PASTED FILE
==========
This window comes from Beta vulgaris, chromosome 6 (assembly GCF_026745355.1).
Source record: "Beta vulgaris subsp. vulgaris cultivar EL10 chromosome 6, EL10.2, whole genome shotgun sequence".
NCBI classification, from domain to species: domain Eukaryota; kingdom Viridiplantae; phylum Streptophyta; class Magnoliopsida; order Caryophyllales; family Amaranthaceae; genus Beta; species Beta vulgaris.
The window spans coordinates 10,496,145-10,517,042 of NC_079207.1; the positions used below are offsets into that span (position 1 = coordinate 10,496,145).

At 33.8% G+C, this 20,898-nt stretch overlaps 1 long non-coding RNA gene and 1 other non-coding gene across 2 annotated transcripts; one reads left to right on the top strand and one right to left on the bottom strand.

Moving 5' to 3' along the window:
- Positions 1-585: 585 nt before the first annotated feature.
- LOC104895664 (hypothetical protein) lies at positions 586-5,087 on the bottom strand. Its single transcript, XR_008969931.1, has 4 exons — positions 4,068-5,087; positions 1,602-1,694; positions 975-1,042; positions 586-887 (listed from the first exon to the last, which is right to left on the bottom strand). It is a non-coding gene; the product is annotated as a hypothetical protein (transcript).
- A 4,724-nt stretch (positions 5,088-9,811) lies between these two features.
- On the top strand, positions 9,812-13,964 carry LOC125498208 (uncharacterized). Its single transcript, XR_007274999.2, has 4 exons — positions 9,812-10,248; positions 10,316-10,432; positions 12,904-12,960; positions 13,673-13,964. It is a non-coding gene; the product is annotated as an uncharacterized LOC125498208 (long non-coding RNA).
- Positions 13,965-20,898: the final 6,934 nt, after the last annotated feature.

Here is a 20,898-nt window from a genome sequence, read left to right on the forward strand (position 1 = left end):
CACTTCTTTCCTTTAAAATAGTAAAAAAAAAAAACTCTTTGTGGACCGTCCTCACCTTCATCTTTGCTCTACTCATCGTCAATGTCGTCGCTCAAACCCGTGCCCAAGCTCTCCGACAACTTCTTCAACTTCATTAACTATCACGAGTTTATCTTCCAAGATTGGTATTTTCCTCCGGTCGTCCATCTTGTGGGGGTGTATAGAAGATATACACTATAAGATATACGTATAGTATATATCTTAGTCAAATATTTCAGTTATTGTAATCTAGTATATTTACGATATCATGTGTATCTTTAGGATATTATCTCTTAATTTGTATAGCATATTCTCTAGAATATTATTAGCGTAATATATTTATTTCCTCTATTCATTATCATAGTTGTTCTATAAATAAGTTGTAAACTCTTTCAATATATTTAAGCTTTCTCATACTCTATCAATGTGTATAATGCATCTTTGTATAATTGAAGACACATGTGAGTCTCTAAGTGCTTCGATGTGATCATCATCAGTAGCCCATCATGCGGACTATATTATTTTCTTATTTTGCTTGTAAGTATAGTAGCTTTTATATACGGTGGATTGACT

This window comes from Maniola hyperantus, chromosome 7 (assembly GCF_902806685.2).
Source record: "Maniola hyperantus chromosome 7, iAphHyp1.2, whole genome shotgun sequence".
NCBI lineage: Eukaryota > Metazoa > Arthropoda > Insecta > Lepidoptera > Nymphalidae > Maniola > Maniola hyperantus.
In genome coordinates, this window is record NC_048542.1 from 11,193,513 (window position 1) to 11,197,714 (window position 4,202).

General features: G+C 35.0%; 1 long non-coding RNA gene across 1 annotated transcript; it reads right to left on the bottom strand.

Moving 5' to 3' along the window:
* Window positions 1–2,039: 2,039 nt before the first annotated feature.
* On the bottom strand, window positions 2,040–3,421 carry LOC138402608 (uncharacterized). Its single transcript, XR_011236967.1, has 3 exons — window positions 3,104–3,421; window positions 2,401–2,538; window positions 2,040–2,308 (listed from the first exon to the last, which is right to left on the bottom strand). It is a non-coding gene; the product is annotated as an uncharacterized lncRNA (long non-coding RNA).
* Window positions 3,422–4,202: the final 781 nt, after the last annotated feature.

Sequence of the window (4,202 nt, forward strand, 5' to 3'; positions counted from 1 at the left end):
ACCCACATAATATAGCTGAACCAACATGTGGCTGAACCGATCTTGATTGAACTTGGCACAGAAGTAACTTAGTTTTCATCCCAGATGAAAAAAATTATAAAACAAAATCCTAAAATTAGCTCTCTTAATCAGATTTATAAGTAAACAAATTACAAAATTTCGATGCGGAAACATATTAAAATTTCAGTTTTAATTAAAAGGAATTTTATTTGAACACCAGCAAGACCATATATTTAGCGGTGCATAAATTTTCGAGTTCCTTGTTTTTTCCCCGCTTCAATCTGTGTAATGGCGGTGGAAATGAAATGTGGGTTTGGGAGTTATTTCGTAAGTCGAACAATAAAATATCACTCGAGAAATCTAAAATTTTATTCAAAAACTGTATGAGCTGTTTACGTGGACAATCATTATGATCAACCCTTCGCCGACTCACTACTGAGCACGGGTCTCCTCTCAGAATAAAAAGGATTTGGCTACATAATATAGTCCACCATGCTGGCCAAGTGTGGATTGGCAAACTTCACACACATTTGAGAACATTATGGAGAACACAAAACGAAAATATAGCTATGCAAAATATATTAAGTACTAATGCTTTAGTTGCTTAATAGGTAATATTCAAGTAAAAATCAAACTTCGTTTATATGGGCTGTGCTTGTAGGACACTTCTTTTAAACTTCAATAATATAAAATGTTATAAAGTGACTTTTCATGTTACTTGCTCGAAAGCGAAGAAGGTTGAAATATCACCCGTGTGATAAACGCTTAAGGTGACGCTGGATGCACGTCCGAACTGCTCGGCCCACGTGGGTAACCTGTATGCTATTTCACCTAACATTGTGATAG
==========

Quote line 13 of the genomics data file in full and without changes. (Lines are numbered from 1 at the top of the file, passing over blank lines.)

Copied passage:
CACTTCTTTCCTTTAAAATAGTAAAAAAAAAAAACTCTTTGTGGACCGTCCTCACCTTCATCTTTGCTCTACTCATCGTCAATGTCGTCGCTCAAACCCGTGCCCAAGCTCTCCGACAACTTCTTCAACTTCATTAACTATCACGAGTTTATCTTCCAAGATTGGTATTTTCCTCCGGTCGTCCATCTTGTGGGGGTGTATAGAAGATATACACTATAAGATATACGTATAGTATATATCTTAGTCAAATATTTCAGTTATTGTAATCTAGTATATTTACGATATCATGTGTATCTTTAGGATATTATCTCTTAATTTGTATAGCATATTCTCTAGAATATTATTAGCGTAATATATTTATTTCCTCTATTCATTATCATAGTTGTTCTATAAATAAGTTGTAAACTCTTTCAATATATTTAAGCTTTCTCATACTCTATCAATGTGTATAATGCATCTTTGTATAATTGAAGACACATGTGAGTCTCTAAGTGCTTCGATGTGATCATCATCAGTAGCCCATCATGCGGACTATATTATTTTCTTATTTTGCTTGTAAGTATAGTAGCTTTTATATACGGTGGATTGACT